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An updated review of clinical olfaction.

Author information

1
Department of Otolaryngology, Massachusetts Eye and Ear Infirmary, 243 Charles Street, Boston, Massachusetts 02114, USA. eric_holbrook@meei.harvard.edu

Abstract

PURPOSE OF REVIEW:

Disorders of the sense of smell can result through hundreds of different processes, but most commonly occur from upper-respiratory-tract infections, trauma, and chronic rhinosinusitis.

RECENT DEVELOPMENTS:

Research in the basic science of olfaction has progressed rapidly with powerful new molecular discoveries; however, our ability to treat these disorders remains limited. In clinical olfaction we are just realizing the broader existence of the sensory dysfunction in our population. We are discovering associations between neurodegenerative disorders and smell function that may allow us to identify these disorders earlier in the disease process. We are also challenging our previous categorization schemes and realizing that many etiologies cross the traditional conductive and neuro-sensory divisions.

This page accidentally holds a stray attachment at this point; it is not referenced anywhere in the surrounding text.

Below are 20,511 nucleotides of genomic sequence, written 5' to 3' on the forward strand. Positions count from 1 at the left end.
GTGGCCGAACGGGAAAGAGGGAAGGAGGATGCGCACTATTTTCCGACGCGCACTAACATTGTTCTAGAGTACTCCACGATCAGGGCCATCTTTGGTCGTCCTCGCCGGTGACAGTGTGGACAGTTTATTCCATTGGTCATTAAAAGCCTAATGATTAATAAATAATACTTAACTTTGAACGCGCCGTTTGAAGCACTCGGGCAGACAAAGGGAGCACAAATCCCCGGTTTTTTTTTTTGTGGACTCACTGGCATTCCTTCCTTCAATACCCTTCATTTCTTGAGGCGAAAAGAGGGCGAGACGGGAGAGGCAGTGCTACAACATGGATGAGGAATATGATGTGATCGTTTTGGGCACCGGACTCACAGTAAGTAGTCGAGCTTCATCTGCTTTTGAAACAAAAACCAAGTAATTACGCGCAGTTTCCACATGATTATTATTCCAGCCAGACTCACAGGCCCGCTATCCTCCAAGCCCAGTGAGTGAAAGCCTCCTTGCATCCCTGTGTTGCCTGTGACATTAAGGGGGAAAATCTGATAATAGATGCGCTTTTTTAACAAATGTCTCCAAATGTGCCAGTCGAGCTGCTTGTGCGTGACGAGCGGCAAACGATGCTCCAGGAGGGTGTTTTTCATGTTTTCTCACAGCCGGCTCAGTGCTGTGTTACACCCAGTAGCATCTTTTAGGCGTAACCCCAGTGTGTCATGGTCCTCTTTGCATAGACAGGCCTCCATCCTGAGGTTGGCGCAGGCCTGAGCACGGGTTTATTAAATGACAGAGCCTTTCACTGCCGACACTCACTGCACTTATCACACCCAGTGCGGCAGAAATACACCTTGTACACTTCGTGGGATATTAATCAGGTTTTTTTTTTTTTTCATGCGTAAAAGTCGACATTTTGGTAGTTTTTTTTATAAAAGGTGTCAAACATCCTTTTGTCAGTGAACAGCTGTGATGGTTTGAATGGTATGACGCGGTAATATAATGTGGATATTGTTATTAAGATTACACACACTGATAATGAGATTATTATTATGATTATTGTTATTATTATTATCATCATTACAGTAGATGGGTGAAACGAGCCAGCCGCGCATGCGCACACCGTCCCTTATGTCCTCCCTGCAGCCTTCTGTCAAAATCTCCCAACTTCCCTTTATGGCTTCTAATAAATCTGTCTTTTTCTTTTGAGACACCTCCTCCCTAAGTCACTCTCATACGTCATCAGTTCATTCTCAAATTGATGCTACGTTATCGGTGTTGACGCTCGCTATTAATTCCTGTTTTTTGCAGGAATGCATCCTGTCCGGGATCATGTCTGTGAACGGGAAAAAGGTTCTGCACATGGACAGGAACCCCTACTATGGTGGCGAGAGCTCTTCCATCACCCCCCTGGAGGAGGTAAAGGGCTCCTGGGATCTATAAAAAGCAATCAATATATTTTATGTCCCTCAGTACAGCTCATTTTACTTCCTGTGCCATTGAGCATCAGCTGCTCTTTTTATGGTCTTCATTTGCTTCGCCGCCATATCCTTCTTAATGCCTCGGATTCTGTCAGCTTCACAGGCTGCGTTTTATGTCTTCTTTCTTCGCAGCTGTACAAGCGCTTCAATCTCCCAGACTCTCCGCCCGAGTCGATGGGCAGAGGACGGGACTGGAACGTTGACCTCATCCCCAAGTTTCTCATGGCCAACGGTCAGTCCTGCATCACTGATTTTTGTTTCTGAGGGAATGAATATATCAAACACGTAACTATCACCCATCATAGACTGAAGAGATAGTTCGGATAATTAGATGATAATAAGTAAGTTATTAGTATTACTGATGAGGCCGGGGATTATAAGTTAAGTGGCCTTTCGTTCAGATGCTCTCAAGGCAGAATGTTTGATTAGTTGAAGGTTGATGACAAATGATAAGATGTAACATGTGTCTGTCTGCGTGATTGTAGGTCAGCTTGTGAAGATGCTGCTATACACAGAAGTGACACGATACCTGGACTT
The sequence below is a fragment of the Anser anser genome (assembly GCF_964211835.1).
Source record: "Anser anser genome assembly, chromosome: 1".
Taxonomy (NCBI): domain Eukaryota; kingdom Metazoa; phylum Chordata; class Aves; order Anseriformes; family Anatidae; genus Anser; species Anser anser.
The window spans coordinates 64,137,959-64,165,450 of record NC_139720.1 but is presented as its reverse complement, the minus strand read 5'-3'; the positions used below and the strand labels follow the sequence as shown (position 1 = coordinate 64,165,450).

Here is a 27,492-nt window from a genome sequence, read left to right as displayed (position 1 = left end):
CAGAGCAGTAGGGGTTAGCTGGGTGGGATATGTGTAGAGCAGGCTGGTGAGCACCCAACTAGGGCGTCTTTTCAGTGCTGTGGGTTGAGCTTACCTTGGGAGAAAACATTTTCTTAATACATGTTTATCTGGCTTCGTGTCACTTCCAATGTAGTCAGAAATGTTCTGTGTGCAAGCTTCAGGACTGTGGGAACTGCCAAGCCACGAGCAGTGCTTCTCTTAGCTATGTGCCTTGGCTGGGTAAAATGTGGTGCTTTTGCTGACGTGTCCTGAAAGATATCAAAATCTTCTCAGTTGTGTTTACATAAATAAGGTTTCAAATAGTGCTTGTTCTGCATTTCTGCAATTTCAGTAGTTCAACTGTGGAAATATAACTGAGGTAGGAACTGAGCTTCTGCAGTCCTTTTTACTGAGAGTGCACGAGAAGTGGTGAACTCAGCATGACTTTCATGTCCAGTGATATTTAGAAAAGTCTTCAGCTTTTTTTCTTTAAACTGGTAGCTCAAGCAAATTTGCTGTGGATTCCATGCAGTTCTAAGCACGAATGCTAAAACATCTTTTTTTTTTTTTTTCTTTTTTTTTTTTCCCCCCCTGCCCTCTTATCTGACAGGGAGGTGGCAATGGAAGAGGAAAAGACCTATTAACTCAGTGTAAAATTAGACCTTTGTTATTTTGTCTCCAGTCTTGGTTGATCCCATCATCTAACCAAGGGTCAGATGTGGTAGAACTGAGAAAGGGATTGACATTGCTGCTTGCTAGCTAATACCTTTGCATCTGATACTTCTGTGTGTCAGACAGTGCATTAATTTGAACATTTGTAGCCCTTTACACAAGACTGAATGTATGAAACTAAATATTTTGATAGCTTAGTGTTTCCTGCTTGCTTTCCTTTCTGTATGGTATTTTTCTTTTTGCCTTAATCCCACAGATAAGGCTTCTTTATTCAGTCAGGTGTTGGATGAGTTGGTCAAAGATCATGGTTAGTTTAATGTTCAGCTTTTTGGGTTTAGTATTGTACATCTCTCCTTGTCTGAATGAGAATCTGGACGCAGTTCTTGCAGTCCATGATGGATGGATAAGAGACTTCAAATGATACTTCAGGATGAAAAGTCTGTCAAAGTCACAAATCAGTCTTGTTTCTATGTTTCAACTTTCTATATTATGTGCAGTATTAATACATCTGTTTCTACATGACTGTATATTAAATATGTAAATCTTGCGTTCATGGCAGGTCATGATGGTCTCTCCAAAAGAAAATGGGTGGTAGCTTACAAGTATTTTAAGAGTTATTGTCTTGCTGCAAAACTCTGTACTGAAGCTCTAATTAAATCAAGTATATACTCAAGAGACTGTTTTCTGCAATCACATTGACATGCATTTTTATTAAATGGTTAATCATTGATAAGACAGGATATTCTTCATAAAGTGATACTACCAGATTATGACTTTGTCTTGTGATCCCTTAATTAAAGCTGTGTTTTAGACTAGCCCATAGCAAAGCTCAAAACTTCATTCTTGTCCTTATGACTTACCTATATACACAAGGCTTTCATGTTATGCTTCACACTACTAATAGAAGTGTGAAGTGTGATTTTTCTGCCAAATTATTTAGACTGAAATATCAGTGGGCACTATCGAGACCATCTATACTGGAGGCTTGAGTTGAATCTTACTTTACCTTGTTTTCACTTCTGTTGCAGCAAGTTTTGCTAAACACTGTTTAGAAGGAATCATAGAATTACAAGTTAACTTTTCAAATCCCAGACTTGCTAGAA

SUMMARY:

Currently, aside from the possible therapeutic potential of systemic steroids, we have no effective treatment for the most common causes of olfactory loss. Recent advances in the basic science of olfaction provides us with an opportunity to develop new and novel clinical studies in an attempt at improving the quality of life for many of these patients.

[Indexed for MEDLINE]

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